Zuckerberg also claims that 99 per cent of news shared on its platform is verifiable.
However, considering the staggering amount of content shared on a daily basis, that 1 per cent equals a lot of fake news.
Facebook staff have reportedly formed a "secret task force" to examine the company's role in perpetuating false information, but have also claimed that their complex, secretive algorithms are responsible, and therefore that this is issue is technically difficult to resolve.
Enter the prodigies, to shame their technological forefathers.
In a move that seems somewhat reminiscent of early-years Zuckerberg himself, four college students cracked Facebook's algorithm conundrum - in just 36 hours.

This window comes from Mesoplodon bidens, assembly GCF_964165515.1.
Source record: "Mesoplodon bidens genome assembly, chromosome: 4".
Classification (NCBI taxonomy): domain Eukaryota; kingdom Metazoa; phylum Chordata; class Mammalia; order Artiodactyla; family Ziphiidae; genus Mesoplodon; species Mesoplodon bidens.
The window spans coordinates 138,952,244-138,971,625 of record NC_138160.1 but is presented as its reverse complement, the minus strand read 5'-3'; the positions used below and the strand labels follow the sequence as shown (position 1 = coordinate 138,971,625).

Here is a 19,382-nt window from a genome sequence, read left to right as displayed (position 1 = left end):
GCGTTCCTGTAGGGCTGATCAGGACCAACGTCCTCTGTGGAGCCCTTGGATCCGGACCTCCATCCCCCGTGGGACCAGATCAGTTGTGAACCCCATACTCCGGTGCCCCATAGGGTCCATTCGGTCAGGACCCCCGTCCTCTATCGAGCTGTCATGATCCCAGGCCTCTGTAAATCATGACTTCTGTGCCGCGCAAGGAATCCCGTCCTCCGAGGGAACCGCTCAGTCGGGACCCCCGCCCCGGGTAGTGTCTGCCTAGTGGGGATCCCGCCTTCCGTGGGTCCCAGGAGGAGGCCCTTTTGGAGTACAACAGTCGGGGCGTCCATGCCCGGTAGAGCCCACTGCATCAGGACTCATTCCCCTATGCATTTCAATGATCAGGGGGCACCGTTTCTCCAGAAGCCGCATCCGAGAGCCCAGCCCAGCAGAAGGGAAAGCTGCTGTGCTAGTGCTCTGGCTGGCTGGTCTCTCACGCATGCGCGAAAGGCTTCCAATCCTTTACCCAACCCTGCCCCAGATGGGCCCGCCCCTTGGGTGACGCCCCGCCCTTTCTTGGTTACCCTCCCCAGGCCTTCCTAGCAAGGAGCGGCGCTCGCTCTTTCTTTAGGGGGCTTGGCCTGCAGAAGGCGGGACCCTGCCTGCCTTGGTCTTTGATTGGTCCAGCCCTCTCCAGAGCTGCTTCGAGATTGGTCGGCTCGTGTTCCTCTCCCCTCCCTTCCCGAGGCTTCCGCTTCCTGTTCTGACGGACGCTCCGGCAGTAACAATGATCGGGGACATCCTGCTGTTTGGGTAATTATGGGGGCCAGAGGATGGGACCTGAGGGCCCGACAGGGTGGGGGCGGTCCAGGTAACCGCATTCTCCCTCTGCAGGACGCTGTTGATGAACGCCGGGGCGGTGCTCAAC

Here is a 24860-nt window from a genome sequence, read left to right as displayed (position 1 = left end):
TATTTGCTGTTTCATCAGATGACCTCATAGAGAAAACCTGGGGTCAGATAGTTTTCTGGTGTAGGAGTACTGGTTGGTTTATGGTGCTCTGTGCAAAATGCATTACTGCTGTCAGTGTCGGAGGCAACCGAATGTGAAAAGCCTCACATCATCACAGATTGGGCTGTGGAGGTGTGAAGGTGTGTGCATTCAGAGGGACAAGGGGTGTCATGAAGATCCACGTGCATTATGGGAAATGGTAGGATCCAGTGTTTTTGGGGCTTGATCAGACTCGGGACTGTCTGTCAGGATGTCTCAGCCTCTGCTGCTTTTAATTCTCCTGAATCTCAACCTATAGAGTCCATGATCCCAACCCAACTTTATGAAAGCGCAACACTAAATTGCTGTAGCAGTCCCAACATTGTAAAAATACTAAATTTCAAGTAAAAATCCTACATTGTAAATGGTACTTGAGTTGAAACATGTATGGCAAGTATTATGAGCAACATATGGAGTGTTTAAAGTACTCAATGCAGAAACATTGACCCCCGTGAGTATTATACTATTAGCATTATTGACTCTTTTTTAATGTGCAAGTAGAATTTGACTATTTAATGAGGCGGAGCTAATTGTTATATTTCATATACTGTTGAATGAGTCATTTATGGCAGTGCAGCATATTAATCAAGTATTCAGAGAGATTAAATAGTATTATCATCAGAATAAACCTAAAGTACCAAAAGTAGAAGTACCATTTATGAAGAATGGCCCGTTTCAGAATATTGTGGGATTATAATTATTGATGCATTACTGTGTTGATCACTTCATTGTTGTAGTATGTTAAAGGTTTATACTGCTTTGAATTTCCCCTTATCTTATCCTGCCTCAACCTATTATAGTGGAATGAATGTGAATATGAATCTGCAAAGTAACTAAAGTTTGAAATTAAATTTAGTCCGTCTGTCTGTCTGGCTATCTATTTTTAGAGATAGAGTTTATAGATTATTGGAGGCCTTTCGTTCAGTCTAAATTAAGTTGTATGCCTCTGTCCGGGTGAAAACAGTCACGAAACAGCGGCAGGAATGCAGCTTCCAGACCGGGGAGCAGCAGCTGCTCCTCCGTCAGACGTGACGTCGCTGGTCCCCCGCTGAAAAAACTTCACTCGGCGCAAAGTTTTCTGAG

During a Princeton University hackathon (partly sponsored by Facebook) the students developed a project entitled 'FiB: Stop living a lie.'
Essentially, it's a Chrome browser extension that goes through your feed as you browse and verifies in real time. If a post is found to be false, the plug-in attempts to locate the truth.
The plug-in actually managed to function as a legitimate news authenticity check, while also differentiating between opinion and fact.
Meet the team:
Nabanita De, second-year Master's student in computer science, University of Massachusetts,
Anant Goel, freshman, Purdue
Mark Craft, sophomore, University of Illinois at Urbana-Champaign
Qinglin Chen, sophomore, University of Illinois at Urbana-Champaign
In the current media landscape, control over distribution has become almost as important as the actual creation of content, and that has given Facebook a huge amount of power.
The impact that Facebook newsfeed has in the formation of opinions in the real world is so huge that it potentially affected the 2016 election decisions, however these newsfeed were not completely accurate.
Our solution? FiB because With 1.5 Billion Users, Every Single Tweak in an Algorithm Can Make a Change, and we dont stop at just one.